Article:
Among these arguments was Obama’s association with former convicted terrorist Bill Ayers. The Republican campaign tried to state that Obama had started his presidential campaign in Ayers’ living room. Obama spent little time dwelling on the issue; it lost traction. Another topic was his birth certificate. Despite the publication of Obama’s Certificate of Live Birth, and the notification in the local newspaper of that birth, many believed that Obama was not born in the United States, making him ineligible for election to the office of president. This is an odd belief but one that many still hold on to. Another issue, although a slightly smaller one, was the picture of Obama in a turban. Despite the appropriateness of this garb in the circumstance, people believed that it meant he was a secret Muslim. This issue helped to elucidate some of the reasons that people were willing to believe the earlier oddities.
I’m not aware of any other presidential candidate being asked to prove his native-born citizenship. It is rare for any public official to be accused of links to terrorism, especially in today’s age of real concern with this issue. It is especially unlikely that any other politician would be charged with faking his religion, despite repeated instances where politician’s actions belie their true beliefs, as in the case of recently disgraced South Carolina Governor Mark Sanford. If we presume that these accusations are unique, then what about Obama makes them acceptable? One can conclude that Obama’s race has made these attacks permissible in our modern political system.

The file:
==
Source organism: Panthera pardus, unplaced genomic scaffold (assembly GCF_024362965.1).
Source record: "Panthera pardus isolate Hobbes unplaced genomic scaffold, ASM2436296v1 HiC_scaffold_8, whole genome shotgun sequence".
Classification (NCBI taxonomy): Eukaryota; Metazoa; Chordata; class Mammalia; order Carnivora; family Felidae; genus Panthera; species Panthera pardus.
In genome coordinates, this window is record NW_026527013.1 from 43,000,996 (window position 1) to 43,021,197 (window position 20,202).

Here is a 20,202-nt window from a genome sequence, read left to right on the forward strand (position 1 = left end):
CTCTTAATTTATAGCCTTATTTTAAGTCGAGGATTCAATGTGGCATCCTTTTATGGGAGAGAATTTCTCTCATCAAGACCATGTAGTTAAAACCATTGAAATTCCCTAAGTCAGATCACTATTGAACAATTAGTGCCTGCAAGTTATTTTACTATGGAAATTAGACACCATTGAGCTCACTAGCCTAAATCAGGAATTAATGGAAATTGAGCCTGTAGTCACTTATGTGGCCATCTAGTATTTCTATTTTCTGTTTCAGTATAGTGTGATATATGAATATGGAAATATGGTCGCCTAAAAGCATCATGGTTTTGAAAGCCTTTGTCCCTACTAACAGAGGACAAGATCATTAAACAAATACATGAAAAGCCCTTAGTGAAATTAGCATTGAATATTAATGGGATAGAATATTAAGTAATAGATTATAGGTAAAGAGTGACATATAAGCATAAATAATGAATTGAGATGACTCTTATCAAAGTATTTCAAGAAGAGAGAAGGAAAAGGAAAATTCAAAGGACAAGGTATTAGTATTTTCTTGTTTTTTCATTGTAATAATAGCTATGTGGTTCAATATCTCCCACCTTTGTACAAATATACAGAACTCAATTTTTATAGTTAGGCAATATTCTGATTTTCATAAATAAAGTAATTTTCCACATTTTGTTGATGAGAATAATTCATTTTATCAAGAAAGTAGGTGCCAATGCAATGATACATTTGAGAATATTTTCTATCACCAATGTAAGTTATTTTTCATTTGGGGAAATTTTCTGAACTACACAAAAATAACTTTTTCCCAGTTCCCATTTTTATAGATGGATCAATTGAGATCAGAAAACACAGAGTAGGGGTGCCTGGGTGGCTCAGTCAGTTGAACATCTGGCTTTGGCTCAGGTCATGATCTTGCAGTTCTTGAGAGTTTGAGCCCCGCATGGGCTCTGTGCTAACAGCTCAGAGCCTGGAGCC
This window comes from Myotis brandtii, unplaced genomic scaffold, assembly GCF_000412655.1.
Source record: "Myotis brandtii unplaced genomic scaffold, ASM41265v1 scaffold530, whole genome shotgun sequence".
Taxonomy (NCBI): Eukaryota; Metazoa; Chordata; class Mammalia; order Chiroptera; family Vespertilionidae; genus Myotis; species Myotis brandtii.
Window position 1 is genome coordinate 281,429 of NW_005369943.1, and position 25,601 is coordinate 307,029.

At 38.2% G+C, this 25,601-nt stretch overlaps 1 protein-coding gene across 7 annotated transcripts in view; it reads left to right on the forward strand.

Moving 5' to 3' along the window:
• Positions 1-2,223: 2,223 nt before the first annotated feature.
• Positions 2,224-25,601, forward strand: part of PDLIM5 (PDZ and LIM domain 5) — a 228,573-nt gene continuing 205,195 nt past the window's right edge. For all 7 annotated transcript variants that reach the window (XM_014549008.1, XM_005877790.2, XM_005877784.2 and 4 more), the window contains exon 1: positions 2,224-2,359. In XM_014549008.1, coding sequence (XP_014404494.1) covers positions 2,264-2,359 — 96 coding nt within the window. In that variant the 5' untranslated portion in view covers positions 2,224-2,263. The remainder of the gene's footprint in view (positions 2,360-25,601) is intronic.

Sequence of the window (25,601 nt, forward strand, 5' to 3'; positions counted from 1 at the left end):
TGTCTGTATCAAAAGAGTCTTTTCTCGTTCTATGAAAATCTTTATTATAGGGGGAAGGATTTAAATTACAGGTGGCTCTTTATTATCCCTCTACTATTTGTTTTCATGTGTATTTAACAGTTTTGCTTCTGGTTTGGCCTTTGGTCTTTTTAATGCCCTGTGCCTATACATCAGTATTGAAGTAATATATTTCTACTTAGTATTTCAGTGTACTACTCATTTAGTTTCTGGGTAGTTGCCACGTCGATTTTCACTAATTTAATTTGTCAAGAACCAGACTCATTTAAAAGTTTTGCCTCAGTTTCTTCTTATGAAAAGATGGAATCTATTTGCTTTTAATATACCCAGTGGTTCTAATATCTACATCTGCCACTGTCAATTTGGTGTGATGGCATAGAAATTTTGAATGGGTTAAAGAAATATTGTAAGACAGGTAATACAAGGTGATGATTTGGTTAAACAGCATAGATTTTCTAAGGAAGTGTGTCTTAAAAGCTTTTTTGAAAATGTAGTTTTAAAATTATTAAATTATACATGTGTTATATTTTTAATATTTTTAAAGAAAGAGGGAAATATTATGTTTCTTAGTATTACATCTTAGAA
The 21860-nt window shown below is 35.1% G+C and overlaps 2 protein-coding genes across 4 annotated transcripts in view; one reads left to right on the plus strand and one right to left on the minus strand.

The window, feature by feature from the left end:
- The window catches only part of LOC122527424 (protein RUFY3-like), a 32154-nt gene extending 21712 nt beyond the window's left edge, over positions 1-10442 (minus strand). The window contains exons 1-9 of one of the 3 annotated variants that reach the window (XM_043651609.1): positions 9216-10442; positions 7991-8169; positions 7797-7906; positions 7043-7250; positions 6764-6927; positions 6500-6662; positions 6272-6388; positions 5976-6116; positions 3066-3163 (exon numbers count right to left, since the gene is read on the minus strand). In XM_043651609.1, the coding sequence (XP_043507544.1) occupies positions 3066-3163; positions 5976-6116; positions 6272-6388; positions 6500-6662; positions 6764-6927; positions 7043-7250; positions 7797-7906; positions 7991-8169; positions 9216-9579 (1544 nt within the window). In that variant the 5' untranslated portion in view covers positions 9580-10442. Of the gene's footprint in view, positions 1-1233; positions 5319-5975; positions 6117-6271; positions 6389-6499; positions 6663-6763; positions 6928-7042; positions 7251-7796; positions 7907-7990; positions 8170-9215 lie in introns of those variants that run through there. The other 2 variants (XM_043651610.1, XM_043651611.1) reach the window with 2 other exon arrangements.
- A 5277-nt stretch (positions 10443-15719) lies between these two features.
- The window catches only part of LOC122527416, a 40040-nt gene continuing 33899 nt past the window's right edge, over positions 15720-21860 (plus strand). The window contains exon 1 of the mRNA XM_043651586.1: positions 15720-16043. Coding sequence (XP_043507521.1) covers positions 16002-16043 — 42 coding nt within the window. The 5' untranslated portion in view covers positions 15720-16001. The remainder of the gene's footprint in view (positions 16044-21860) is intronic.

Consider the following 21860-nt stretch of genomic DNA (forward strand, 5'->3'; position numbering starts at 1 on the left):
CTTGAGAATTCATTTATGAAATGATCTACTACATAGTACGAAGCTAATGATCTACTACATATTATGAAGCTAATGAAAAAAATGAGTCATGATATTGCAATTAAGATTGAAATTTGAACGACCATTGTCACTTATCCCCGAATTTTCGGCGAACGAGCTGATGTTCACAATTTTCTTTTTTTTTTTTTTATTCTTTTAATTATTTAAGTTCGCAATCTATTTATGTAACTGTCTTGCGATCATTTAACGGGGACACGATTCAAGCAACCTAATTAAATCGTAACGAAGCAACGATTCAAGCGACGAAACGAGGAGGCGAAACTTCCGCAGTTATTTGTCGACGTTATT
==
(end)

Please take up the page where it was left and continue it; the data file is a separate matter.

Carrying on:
This might seem like a shocking thing to say. When I first began to come to this conclusion I felt it was a radical thought. However, since I first began to contemplate this possibility, many leading politicians and pundits have reached the same conclusion. Most notable of these is former president Jimmy Carter, who stated rather plainly that “many white people… [believe] that African-Americans are not qualified to lead this great country.” Protestors have been spotted at events such as the 9/12 protests organized by Glenn Beck carrying signs that all but advocate assassinating the president, and several people have brought guns to presidential events; these are symptoms of their fear and concern at being led by a black president.